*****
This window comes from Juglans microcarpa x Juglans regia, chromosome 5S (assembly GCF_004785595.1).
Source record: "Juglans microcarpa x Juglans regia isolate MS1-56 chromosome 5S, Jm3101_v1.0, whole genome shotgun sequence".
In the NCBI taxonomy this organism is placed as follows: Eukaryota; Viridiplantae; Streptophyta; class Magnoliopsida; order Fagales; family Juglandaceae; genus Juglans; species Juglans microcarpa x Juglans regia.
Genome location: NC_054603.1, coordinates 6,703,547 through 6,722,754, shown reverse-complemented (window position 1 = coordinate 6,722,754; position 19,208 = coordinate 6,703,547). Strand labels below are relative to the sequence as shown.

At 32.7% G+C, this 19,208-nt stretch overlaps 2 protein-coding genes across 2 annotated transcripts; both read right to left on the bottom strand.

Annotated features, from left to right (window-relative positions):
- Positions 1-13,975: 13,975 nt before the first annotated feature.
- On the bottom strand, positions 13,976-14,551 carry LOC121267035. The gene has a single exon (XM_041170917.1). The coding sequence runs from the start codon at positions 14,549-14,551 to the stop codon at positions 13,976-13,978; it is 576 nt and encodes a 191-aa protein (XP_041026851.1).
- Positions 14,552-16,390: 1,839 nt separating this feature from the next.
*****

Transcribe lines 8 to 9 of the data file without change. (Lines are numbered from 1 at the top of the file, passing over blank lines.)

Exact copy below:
- On the bottom strand, positions 13,976-14,551 carry LOC121267035. The gene has a single exon (XM_041170917.1). The coding sequence runs from the start codon at positions 14,549-14,551 to the stop codon at positions 13,976-13,978; it is 576 nt and encodes a 191-aa protein (XP_041026851.1).
- Positions 14,552-16,390: 1,839 nt separating this feature from the next.